If you only have a few hours, skip the fancier side of town in favour of the unassuming neighbourhoods of Old Dubai, where eating tends to be more affordable. Expat communities have infused these areas with delicious flavours at affordable prices. Take the metro from the airport to Al Rigga station in Deira. At the nearby Al Amoor restaurant Egyptian bakers twirl feteer dough before cooking it in a tandoor oven. Feteer is like an inside-out pizza, stuffed with sweet or savoury fillings, such as cheese, olives and basturma (the Egyptian version of beef pastrami) — and starts at around £4. Ask for koshari sauce if you’d like a bit of heat with it. From there it’s a short walk to Aroos Damascus, a local favourite. Try the shawarma sandwich with hummus Beiruti — a version of the classic dip with parsley. Cross over to Bur Dubai on a traditional abra boat and head to the predominantly Indian district of Meena Bazaar. Bombay Se is a tiny eatery that serves Mumbai’s favourite street food, vada pav — a seasoned mashed potato patty in a pillowy bun. Pair it with a glass of karak chai — together they cost about £1.25. Farida Ahmed, general manager, Frying Pan Adventures, Dubai

What do I need to know when buying a tagine?
Tagine, the Moroccan stew, takes its name from the pot it’s cooked in — and there are a few things to bear in mind when buying one of these vessels. Traditionally, tagines are made of earthenware (mostly clay) and aren’t glazed. When buying, decide what you want to use it for; those designed for serving are often beautifully decorated but can’t be exposed to heat. For cooking, I recommend an unglazed clay version, though you need to take precautions to avoid cracks. When using a gas or electric hob, place the tagine on a heat diffuser and start on a very low heat, slowly raising it as necessary. And once your food is cooked, place the pot on a wooden board, rather than on a cold surface. Earthenware tagines, both glazed and unglazed, should also be ‘seasoned’ (treated) before use. This not only prevents cracking, but for unglazed pots it also removes an unpleasant clay taste. The manufacturer or seller should give instructions on how best to season their product. In Morocco, you can find excellent tagines just by wandering in the souk of any city. Depending on the size, prices can vary from around 200 MAD (£17) for a small one to 800 MAD (£70) for a larger version. But if you can’t make it to Morocco, there are plenty of stockists in the UK. Emile Henry offers great earthenware tagines, while Le Creuset makes beautiful versions from stoneware and cast iron — materials that don’t require seasoning and aren’t sensitive to heat. They’re not the most authentic option, but at least you don’t have to worry about cracks. Nargisse Benkabbou, author, Casablanca: My Moroccan Food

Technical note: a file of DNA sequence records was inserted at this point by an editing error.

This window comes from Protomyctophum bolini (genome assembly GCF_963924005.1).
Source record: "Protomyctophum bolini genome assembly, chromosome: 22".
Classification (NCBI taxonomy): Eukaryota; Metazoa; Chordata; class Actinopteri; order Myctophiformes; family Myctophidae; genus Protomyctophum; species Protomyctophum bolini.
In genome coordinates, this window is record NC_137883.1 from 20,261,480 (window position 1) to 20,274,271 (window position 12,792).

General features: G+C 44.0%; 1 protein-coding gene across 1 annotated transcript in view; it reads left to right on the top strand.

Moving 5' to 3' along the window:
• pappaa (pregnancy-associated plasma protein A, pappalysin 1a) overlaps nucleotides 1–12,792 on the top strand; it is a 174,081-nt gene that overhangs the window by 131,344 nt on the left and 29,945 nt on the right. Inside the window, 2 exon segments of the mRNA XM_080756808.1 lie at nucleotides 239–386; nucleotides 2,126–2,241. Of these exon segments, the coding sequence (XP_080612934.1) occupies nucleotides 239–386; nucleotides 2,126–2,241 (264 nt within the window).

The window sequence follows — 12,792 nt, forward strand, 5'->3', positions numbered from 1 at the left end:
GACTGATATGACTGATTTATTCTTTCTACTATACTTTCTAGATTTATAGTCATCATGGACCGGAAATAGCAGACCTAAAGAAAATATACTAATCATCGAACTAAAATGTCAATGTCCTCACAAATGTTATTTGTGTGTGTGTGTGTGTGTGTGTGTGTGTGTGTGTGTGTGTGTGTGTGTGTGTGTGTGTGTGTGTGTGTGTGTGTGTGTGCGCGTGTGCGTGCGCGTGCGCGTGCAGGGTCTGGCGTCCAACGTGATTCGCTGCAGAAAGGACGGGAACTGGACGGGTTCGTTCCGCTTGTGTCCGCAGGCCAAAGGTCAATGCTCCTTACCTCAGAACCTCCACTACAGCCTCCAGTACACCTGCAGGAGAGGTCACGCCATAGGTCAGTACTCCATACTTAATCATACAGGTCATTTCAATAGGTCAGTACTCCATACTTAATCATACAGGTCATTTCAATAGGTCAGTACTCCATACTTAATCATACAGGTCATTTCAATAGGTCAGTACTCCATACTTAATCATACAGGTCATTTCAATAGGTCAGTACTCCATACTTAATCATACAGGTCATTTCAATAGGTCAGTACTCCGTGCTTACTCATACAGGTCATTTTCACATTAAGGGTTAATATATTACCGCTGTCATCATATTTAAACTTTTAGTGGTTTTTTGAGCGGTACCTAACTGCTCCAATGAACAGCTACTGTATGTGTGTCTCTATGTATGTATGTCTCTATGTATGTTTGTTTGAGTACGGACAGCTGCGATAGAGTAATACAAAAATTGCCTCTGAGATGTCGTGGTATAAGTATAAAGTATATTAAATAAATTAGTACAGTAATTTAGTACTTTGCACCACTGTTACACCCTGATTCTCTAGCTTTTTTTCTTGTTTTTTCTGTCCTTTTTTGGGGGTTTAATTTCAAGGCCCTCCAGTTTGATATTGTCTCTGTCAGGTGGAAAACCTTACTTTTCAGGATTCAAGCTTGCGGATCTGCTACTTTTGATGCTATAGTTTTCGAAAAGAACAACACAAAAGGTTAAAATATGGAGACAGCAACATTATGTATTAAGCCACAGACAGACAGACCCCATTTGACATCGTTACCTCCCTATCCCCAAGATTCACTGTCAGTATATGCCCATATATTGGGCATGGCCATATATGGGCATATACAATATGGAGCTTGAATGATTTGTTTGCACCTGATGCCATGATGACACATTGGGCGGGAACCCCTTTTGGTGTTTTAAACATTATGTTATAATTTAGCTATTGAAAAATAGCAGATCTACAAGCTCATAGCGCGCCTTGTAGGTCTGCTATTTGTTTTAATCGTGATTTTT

As seen in Issue 4 of National Geographic Traveller Food.